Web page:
IntelliJ IDEA Ultimate includes a built-in YourKit profiling agent that can be used to take CPU and memory snapshots. Please use the following instructions to enable it.

 

Open IDEA_HOME/bin/idea.exe.vmoptions (idea.vmoptions on Linux/Solairs), add the following line at the bottom:
-agentlib:yjpagent

 

On Mac OS X open Info.plist located in /Applications/IntelliJ IDEA X.X.app/Contents, find the following:

 

<key>VMOptions</key>

<string>-Xms16m -Xmx192m -XX:MaxPermSize=120m -Xbootclasspath/p:../lib/boot.jar -ea</string>

 

Modify the string tag by adding -agentlib:yjpagent option, like:

 

<string>-Xms16m -Xmx192m -XX:MaxPermSize=120m -Xbootclasspath/p:../lib/boot.jar -ea -agentlib:yjpagent</string>

 

If you want to profile the slow startup of the application, CPU snapshot recording should be started automatically by using the following option instead:

-agentlib:yjpagent=sampling,noj2ee

 

 

Note that yjpagent library provided with IntelliJ IDEA will not work on 64-bit operating system when you run IntelliJ IDEA under 64-bit JVM. If you can't run under 32-bit JVM, please obtain the 64-bit library version from the YourKit Java Profiler distribution (you need Linux .zip download of 7.5 or 8.x version containing library versions for different operating systems: Linux, Mac, Solaris, Windows). Replace yjpagent library in IDEA_HOME\bin with the appropriate version. Use 8.x YourKit version with IntelliJ IDEA 9.x and 7.5 version with previous IntelliJ IDEA versions. IntelliJ IDEA 10 has both 32-bit and 64-bit libraries bundled, therefore this step is not required.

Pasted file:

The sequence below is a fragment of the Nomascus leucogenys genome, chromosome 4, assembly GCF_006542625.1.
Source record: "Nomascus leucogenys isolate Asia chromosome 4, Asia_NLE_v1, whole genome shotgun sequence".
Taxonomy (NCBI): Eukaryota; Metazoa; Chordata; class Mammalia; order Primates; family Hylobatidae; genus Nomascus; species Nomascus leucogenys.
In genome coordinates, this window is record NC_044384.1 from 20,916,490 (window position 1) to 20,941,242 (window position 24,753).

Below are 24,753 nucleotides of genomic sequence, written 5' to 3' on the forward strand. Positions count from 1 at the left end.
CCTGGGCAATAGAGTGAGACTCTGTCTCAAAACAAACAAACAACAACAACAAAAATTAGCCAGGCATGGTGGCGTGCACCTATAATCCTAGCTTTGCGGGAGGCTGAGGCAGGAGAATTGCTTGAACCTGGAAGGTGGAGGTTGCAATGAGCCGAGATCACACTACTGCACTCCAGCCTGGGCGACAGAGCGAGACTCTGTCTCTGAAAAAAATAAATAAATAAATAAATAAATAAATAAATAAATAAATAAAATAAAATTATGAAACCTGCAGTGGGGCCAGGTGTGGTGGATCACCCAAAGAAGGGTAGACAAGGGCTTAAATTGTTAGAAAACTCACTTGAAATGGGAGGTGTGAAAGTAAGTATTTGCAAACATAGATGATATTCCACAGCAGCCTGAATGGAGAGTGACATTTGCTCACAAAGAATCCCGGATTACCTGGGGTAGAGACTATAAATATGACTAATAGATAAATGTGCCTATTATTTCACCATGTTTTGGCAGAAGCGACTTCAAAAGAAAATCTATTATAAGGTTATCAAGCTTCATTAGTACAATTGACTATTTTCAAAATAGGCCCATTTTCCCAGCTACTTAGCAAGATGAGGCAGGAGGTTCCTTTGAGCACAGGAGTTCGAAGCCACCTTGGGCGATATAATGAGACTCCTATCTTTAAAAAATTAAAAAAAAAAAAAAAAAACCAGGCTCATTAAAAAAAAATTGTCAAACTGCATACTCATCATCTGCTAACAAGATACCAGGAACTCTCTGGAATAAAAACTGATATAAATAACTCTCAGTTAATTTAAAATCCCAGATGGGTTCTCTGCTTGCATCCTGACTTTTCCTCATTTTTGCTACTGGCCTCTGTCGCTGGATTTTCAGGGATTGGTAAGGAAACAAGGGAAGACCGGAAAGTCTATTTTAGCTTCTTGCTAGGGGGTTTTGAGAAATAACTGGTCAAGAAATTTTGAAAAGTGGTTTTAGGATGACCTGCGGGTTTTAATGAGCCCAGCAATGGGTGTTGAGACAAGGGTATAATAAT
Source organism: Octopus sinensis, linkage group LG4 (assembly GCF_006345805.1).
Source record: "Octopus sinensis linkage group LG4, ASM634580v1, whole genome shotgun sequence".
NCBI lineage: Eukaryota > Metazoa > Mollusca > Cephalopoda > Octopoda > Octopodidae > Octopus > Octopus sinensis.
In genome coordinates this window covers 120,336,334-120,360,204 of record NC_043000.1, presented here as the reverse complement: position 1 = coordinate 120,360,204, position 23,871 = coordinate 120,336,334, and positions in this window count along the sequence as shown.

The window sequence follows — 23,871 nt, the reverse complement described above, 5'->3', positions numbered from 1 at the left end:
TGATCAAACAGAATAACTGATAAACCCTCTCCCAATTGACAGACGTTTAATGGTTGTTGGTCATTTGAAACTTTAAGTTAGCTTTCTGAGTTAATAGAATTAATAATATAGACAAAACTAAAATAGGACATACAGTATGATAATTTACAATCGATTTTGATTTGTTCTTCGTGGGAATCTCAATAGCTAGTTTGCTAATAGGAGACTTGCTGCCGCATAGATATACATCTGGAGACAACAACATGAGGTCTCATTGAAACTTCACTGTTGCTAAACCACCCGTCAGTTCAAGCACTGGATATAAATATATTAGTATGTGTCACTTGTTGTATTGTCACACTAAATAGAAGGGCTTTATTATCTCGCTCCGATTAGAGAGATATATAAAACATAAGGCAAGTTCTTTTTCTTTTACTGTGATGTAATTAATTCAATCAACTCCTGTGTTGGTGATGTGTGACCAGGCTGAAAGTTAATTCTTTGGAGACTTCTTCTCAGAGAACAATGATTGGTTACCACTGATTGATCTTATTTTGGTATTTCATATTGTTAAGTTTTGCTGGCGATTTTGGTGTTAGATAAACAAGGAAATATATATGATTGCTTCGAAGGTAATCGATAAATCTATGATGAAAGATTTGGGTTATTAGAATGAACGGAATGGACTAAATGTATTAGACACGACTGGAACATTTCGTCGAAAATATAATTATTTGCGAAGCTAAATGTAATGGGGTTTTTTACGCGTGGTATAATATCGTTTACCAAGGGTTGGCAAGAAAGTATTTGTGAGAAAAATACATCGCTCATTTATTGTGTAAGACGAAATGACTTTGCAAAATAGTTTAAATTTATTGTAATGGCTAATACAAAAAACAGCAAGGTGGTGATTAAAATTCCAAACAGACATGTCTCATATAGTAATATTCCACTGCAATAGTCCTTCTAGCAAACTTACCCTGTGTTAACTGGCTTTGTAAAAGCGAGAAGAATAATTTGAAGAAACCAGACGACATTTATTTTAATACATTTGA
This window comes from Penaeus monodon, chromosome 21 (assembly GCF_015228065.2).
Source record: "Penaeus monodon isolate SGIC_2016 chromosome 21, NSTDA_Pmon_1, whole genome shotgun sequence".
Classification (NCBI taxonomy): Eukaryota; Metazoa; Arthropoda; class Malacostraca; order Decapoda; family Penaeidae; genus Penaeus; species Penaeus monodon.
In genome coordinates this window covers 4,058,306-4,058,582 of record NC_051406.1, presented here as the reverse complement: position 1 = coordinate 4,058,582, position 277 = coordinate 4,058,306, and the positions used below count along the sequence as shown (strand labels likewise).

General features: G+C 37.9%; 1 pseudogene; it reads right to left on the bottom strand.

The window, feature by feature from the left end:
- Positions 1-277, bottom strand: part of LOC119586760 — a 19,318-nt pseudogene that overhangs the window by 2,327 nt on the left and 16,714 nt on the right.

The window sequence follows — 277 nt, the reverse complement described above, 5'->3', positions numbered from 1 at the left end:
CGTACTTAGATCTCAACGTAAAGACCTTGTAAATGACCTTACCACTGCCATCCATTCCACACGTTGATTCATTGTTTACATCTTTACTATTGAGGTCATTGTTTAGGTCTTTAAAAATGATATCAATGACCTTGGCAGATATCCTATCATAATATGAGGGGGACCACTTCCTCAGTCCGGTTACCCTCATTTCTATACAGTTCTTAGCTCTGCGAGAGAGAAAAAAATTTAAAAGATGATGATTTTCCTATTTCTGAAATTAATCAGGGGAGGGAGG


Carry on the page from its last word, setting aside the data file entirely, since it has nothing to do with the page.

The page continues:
Start IntelliJ IDEA and you should notice 2 new buttons in the toolbar, one for taking CPU snapshot, another one for Memory snapshot. Press the CPU button and perform the actions which take a lot of CPU resources on your machine. When finished, press this button again to stop recording, save the snapshot and upload it to ftp://ftp.intellij.net/.uploads/ (please note that listing is not allowed in this directory, only upload is permitted, therefore you will not be able to see/download your and other files there, some FTP clients may not like it, also be sure to switch into the binary transfer mode if uploading via commnad line ftp client). If you can't access FTP, use some free file sharing service and send us a link.